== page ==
Continuous manufacturing of active ingredients in drugs, which dramatically reduces waste, is another aspect pharma companies are diving into. Drugmakers have found that they are able to produce lower volumes faster in smaller reactors based on flow through a pipe, eliminating the need to stop, cool or clean the reactor, thereby reducing waste.
GSK is in the midst of experimenting with this and, if proved successful, in one to two years, it will pave the way for more to adopt this here, said Mr Lai.
In the near term, EDB will continue to invest in biologics, an area it decided to zoom in in 2007 and has fast expanded since. To ease the biologics talent crunch, the EDB is working with the Singapore Workforce Development Agency (WDA) to train people ahead of time under the Biologics Overseas Skills Training (BOOST) programme, which was launched in February. They are now reviewing the scheme to potentially raise the number of people being trained from the current 150.
In the next three years, the EDB's priority is to help companies in biologics, pharmas and medical devices move into the value-creation mode from the exisiting value-adding mode.
Lu Yoh-Chie, chairman of local startup Peregrine Ophthalmic, said that even though Singapore is starting to produce more scientists and engineers, the missing link is what he calls "a catalyst". "It's just like you have all the knowledge from the book, how do you apply (them)? This is where I still think it still needs someone who can translate that into commercialisation and I think it still needs a little effort."
Since 2009, the government has placed much emphasis on developing the medical technology and digital health areas, in light of Singapore's rapidly ageing population and spiralling healthcare costs. Coupled with higher demand for relevant and accurate health information and advances in medtech and infocommunications, digital health is expected to speed ahead in 2015.
About two-thirds of investments in the biomedical sciences industry by EDBI, the corporate investment arm of EDB, have been ploughed into medtech and digital health since 2009, with the latter being a smaller component.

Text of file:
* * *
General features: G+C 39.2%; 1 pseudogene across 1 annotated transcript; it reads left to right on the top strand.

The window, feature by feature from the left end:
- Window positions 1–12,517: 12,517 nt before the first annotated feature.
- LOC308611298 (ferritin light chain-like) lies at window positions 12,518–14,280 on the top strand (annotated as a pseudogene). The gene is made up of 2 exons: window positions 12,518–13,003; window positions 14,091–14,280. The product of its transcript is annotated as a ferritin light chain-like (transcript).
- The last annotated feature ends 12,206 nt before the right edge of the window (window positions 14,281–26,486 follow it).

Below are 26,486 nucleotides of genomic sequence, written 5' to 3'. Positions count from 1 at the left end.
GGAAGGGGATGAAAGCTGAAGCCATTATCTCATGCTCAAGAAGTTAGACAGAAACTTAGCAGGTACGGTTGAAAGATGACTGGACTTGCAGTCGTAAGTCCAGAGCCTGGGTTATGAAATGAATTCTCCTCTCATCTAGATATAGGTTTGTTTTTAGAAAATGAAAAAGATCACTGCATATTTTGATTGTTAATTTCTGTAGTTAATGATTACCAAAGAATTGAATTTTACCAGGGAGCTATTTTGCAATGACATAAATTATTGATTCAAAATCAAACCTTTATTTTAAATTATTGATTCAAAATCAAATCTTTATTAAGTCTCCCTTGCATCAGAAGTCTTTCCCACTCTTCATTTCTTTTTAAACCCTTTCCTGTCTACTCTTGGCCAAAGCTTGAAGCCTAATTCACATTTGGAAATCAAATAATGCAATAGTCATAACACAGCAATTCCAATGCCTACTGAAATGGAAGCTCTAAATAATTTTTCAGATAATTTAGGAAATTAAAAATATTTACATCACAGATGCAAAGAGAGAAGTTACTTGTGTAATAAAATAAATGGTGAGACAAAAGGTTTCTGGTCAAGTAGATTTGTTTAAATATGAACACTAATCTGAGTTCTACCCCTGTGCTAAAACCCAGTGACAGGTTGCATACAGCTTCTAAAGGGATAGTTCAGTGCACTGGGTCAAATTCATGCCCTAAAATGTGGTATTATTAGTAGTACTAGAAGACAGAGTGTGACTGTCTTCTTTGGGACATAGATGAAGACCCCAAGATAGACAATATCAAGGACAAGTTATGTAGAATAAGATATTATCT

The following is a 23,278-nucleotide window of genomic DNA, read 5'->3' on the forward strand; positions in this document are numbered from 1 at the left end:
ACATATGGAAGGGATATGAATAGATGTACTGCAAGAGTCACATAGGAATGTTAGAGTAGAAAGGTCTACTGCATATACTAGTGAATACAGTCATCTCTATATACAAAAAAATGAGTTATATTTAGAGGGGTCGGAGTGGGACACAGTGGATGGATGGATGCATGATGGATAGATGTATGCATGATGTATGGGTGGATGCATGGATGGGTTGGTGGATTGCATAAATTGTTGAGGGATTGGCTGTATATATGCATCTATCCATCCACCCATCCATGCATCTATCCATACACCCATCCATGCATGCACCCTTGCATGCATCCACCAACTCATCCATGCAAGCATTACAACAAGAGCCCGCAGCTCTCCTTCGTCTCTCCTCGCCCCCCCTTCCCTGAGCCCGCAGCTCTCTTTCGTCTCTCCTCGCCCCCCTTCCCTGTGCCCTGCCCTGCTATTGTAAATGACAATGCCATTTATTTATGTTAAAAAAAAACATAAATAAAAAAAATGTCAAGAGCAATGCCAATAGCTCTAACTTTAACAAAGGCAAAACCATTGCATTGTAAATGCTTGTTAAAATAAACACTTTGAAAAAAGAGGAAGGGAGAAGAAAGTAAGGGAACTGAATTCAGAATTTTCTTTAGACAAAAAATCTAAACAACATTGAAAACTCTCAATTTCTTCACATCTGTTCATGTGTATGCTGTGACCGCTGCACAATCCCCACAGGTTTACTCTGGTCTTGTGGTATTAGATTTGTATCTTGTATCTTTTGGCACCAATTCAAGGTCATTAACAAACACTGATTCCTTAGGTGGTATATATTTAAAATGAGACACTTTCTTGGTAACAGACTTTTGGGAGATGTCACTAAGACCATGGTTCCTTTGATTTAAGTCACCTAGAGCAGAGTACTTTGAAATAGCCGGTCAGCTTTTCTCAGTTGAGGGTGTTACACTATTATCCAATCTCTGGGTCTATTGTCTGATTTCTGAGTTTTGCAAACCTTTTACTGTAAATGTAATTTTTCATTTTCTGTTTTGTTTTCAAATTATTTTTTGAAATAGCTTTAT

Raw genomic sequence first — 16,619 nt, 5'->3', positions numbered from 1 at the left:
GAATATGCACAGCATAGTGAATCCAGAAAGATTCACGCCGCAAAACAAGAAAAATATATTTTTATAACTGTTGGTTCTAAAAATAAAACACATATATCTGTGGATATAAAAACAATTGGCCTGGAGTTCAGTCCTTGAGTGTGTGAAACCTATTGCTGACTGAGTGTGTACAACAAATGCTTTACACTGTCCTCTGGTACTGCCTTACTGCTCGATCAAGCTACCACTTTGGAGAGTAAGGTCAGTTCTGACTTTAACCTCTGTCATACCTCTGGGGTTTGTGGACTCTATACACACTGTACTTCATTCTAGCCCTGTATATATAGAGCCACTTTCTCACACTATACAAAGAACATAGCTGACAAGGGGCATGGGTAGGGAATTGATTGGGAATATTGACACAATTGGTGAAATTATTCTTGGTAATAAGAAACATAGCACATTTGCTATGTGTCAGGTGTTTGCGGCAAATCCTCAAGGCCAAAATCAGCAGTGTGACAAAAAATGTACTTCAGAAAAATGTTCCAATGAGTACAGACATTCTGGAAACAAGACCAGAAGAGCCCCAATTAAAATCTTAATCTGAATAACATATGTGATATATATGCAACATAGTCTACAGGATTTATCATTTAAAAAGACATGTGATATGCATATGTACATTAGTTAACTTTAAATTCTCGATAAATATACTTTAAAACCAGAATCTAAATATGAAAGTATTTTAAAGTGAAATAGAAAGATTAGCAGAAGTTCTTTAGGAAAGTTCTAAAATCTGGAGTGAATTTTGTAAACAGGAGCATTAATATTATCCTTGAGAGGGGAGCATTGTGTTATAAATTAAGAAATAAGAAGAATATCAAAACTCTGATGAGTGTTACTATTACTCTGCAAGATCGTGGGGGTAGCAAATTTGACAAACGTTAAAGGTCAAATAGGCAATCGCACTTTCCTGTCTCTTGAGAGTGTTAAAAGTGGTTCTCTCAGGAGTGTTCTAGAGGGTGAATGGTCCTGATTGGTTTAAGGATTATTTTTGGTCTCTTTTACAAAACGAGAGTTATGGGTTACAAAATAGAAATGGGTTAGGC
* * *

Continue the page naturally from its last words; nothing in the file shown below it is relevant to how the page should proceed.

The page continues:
The investment firm's chief executive officer and president, Chu Swee Yeok, said more investments will be made in terms of digital health, specifically in hospital workflow, health mobility and health analytics.
To improve hospital operation workflow, EDBI is looking to develop the nursing operations and employ health analytics, as well as monitor patients' mobility.
As for medtech, Ms Chu said EDBI is focusing on implantable devices, particularly cardiovascular and ophthalmology, and minimally invasive surgery.
Singapore will be the test bed for new healthcare technology in the region due to its high level of tech literacy in the relatively small population, good overall connectivity and high penetration of mobile computing devices, which will form a key component in the strategy on how healthcare delivery will be transformed, said Dr Yong.
He noted that the change affects many different areas beyond healthcare, including various government divisions to truly come up with a comprehensive healthcare solution of the future.
"Once successful, I foresee Singapore going to the other countries in the region to collaborate with the local governments in this whole smarter and better healthcare solution for the people," he said.
But how is cheap and good possible? It would not be, said Dr Yong, who added that the cost has to be shared between patients and the government.